As far as I know you cannot learn much from them about the risk of holding add-on certificates from this or any other credit union from the call reports primarily because there is no separate category in the reports for "add-on" certificate liabilities (which by the way may be the biggest risk factor a CU has and it is telling that it is ignored on the call reports).

I think the size and general health of the CU is probably the only assessment you can make from publicly available information that has a bearing on the risk of holding these add-ons. And that is only of limited value.

I do not think you can make any kind of reasonable informed assessment that either supports or disputes the opinions offered in comments #1 or #2 above based on information from the call reports because the data you would require to do so is just not there. Yes you could possibly use conjecture to assess it by the time period breakdown of certificate liabilities if you take into account when the offer period was and when the maturity dates might fall, but that is so rough and uncertain as to be nothing more than a guess.

So I don't think either of the opinions in comment #1 or #2 are supportable based on the information in the call reports. And I don't think the call reports would shed any additional useful light on what you are trying to assess.
alan1
  |     |   Comment #12
Comment #11 states: "Call reports are just monthly financial statements that the NCUA requires CUs to file according to a specified format."
(emphasis added)
No source is provided for this statement.

from the NCUA website:
Call Report Form Archive
Includes all quarterly Call Report forms in PDF format from September 1999.
(emphasis added)
Source: https://www.ncua.gov/analysis/credit-union-corporate-call-report-data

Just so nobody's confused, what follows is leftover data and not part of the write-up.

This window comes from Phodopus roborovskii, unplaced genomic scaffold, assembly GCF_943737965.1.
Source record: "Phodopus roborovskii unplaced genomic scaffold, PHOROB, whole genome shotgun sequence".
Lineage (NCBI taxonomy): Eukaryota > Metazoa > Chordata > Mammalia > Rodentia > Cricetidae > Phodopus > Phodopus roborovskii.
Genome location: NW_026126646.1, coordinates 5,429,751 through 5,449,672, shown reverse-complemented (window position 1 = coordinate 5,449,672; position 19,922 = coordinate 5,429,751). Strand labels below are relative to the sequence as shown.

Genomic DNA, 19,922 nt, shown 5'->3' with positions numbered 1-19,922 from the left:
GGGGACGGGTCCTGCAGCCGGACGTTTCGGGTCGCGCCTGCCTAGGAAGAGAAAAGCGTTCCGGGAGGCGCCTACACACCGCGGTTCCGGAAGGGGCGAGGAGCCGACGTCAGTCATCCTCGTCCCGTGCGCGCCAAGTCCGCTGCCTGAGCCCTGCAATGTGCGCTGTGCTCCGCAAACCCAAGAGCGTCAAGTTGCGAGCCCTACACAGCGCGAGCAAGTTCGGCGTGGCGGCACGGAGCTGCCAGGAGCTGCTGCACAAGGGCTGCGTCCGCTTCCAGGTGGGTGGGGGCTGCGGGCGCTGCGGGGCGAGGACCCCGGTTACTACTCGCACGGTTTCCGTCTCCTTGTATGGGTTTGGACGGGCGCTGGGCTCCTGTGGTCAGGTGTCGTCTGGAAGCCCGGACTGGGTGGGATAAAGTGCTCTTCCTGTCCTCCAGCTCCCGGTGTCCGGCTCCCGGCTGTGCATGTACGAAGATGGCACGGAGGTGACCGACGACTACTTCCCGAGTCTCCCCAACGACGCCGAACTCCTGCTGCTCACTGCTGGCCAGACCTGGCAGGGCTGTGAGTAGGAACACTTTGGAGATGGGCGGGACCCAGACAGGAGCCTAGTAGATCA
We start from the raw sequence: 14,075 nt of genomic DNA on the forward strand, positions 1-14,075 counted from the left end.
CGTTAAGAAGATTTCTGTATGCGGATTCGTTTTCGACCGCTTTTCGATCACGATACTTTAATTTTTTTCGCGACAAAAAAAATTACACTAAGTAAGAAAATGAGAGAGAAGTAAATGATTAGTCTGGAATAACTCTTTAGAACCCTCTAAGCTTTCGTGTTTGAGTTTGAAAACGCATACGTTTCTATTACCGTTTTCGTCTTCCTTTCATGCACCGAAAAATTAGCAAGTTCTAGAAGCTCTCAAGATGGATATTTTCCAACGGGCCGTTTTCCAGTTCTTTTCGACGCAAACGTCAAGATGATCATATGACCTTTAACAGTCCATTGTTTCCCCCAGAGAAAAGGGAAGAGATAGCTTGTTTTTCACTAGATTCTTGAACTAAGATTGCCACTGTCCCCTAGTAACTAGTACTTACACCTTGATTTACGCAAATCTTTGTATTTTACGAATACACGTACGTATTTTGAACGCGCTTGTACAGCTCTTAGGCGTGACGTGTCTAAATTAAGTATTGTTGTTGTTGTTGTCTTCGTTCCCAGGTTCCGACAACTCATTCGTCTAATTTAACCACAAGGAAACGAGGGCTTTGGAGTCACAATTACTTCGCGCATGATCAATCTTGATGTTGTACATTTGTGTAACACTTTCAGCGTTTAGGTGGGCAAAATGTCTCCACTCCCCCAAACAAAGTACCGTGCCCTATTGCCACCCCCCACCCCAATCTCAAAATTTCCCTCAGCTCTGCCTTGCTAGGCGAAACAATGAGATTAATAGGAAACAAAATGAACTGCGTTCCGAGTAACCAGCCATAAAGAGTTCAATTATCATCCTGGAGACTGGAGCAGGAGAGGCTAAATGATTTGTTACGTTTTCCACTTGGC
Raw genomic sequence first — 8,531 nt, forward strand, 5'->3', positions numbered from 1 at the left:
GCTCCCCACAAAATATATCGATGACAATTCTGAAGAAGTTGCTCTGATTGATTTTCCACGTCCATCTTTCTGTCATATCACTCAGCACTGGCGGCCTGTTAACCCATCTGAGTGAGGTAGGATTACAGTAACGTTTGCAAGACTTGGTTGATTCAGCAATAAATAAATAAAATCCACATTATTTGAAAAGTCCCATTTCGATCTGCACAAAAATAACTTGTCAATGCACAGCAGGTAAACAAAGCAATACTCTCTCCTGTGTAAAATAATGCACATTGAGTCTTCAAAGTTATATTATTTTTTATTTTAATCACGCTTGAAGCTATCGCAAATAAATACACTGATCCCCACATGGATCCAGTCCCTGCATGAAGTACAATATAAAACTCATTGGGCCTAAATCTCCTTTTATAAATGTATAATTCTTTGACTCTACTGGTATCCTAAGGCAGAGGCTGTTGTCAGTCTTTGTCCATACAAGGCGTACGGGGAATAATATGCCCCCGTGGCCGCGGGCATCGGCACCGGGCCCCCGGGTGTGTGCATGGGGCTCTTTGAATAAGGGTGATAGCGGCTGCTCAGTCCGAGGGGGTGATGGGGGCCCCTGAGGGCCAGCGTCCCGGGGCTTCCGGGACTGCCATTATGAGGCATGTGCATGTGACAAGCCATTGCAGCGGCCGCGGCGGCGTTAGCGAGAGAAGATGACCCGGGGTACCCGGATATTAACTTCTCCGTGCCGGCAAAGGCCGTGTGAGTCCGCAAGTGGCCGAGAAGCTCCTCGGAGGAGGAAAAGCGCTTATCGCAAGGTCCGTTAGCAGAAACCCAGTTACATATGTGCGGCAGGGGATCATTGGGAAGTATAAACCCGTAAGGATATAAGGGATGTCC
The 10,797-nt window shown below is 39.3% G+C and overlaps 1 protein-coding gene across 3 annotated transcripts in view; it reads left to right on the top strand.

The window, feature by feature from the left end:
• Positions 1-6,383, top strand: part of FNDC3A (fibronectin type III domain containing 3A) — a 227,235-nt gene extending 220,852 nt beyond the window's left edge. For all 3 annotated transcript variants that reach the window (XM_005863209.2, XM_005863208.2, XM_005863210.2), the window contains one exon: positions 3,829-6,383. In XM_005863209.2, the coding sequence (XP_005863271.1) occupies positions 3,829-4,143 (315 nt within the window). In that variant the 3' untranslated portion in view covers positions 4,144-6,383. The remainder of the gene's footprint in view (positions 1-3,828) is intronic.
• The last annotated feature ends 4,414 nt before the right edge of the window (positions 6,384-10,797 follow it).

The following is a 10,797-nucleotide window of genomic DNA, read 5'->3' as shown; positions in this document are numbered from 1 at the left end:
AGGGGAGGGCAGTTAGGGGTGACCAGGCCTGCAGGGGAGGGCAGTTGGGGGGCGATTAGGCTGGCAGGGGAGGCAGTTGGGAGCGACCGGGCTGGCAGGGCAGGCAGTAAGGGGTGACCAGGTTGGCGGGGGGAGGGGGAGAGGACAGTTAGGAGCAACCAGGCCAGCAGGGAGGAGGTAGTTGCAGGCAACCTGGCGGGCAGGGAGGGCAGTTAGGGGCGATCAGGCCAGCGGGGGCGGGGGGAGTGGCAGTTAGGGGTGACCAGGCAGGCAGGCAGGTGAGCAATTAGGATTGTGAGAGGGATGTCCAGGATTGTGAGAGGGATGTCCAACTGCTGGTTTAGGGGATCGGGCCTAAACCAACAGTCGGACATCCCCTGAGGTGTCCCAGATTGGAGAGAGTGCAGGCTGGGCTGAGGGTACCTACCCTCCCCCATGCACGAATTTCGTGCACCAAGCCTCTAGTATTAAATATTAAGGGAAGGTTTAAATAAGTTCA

Data in call reports can provide information as to how deposit growth (or diminution) is divided among checking accounts, savings accounts, and CDs. And within the CDs, by length of time to maturity.

I will provide one example as to how call reports can be used to assess the extent to which deposit growth may be attributable to add-on CDs. The late Tobyhanna Credit Union had been offering 7-year add-on CDs at excellent rates for quite a while. Then, in 2014 (if memory serves), information about those CDs appeared on depositaccounts.com and other websites.
In the following periods, it was easy enough to follow the quarterly call reports and ascertain that Tobyhanna's substantial deposit growth was mainly attributable to increases in long-term CDs. And from there, I believe it was reasonable to infer that the increase in long-term CDs was mainly attributable to the add-on certificates.

The call reports shed light that is useful to me, in terms of what I am interested in.
I will not express an opinion as to whether they will be useful to any particular person interested in add-on CDs.
P_D
  |     |   Comment #13
#12

Right, "monthly" should have been quarterly. It was a typo.

I cannot say that it would be impossible to make any kind of useful deduction regarding every add-on certificate that has ever been offered using the call reports. I don't know anything about the case you reference so I have no comment on it. But I don't think such methods are possible for the subject add-on or any other add-on in the past few years that I am aware of.

In specific, your comment #2 said:

“My evaluation is that Kaight's statement is *incorrect* (emphasis added, no source provided). Others are free to make their own evaluations. But I suggest that any such evaluations be based on the financial data.”